knowledge available in the ITU–R can be shared
with ITU–T to continue to develop coordinated programmes
and activities that address emerging areas
such as green ICT, network security, smart grids and
intelligent transportation services. ITU–R is also well
positioned to share its knowledge and best practices
with ITU–D to help developing countries build capacity
and implement new technologies and services. As
well, it will be essential to explore and expand partnerships
with organizations outside ITU membership.
Improving access to orbital resources: ITU can
continue to improve the satellite coordination process
and access to the orbit by:
improving the tools used for coordination;
continuing to work with administrations to improve the accuracy of data;
facilitating increased access to the orbit for Member States who are new entrants or those who have made limited use of the orbit to date;
continuing to improve efficiency in the use of orbit by encouraging implementation of ITU–R Recommendations.
ITU’s “federal” structure — made
up of the General Secretariat, the
Radiocommunication Sector, the
Sector and the Telecommunication Development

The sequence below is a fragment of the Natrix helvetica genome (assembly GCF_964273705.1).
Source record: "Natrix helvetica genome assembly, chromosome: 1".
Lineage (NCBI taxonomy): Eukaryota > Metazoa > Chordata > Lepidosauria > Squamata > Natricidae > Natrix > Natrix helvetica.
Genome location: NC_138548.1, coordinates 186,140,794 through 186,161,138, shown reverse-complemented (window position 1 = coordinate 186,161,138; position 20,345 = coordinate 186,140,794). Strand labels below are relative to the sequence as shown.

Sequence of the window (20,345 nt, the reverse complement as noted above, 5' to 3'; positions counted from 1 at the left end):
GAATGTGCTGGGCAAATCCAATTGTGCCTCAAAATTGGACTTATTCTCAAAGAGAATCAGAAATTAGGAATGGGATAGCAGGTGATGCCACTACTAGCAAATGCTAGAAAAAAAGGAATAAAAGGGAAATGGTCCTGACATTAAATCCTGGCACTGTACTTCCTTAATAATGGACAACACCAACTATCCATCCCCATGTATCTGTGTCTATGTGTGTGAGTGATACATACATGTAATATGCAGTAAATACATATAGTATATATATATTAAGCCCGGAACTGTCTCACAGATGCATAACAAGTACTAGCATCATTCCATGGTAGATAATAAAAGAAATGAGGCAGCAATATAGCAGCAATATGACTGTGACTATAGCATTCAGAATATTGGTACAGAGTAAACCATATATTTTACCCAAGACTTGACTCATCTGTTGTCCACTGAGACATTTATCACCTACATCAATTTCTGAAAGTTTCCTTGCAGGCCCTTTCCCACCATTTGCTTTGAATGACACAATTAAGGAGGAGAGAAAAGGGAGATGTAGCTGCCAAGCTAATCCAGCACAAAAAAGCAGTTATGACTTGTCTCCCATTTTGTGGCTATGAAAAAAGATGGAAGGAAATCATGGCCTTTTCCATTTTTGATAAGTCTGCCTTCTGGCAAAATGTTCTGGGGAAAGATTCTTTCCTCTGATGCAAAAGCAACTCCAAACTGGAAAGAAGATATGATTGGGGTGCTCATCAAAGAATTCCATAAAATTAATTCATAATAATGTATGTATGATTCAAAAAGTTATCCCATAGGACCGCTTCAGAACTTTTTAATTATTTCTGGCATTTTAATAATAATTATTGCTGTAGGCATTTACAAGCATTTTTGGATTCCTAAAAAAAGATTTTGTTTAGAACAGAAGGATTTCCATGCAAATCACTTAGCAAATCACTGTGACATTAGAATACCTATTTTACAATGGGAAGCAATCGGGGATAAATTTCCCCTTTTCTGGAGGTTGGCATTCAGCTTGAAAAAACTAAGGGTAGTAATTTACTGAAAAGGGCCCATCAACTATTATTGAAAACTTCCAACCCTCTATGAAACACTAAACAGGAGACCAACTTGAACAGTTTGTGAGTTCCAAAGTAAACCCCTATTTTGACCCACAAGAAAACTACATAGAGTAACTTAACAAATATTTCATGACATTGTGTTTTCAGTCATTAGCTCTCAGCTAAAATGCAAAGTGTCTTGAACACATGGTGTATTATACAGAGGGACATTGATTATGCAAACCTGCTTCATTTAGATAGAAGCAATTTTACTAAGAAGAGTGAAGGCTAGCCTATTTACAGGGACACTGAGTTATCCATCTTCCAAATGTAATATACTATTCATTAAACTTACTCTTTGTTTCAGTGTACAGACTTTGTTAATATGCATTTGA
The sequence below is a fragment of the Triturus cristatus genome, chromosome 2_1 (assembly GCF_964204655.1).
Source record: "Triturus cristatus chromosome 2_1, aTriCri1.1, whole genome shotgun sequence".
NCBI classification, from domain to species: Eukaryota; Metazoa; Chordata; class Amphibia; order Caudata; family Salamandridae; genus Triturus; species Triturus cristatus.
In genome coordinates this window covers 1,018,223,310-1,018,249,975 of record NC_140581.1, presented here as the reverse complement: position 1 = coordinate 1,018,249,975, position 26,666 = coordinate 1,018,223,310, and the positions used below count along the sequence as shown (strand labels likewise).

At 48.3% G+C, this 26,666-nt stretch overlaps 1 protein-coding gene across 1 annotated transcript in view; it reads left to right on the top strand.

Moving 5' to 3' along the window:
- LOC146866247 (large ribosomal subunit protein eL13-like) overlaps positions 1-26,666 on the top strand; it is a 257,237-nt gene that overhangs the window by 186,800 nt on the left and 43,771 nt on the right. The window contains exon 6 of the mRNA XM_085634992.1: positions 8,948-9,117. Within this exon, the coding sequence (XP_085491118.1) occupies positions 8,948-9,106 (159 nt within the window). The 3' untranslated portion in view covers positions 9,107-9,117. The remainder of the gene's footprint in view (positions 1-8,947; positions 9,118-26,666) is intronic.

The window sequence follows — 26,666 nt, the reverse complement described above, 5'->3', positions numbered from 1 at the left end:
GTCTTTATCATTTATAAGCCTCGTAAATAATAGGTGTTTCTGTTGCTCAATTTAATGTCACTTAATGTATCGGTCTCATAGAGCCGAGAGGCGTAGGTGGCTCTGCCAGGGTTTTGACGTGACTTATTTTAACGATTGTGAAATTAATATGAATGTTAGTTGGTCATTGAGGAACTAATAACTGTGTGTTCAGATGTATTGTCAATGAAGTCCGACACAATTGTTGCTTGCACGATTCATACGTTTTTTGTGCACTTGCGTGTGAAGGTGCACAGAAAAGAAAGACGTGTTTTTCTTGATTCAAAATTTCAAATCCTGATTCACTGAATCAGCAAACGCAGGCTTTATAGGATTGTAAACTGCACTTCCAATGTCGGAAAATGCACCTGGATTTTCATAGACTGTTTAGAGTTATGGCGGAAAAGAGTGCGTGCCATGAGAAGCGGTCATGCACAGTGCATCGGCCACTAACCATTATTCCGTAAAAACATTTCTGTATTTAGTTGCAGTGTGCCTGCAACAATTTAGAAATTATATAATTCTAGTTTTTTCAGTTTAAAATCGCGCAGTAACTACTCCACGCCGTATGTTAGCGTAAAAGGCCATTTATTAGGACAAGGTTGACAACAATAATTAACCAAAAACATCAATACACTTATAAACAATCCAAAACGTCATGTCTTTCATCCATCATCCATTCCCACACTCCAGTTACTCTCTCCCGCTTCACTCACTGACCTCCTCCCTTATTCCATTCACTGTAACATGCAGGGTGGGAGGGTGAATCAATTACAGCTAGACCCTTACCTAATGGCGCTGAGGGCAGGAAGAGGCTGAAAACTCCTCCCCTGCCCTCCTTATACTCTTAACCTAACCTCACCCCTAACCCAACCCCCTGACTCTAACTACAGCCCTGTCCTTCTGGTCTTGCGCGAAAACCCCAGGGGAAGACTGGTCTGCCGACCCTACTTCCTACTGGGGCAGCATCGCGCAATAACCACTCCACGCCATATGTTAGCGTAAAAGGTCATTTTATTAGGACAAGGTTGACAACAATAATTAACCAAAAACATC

Sector — requires collaboration and team
spirit. What do you view as the fundamental
components of successful teamwork?
Veena Rawat: The fundamental components
of teamwork are establishing clear goals, principled
leadership and buy-in from team members.
Within ITU, this teamwork will be crucially dependant
on building relationships among the three Bureaux
heads and with the General Secretariat. Fostering this
cooperative spirit will require making time for each
other and having an agreed-upon framework for
both formal and informal discussions.
As lines of business and demarcation become
more blurred through the rapid pace of changes in
the marketplace, there will be a continuing need to
adjust how we collaborate. Trust and confidence will
be indispensable attributes to achieve our common
It is often said that good people are
the backbone of any high-performing
business activity or organization.
What is your message to staff with
whom you will work to implement the strategic
plan and goals that will be approved by the
Plenipotentiary Conference for the period 2012–2015, within the budget that will also be decided
by this conference for the same years?
Veena Rawat: My message to staff will relate to
the following for the success of ITU.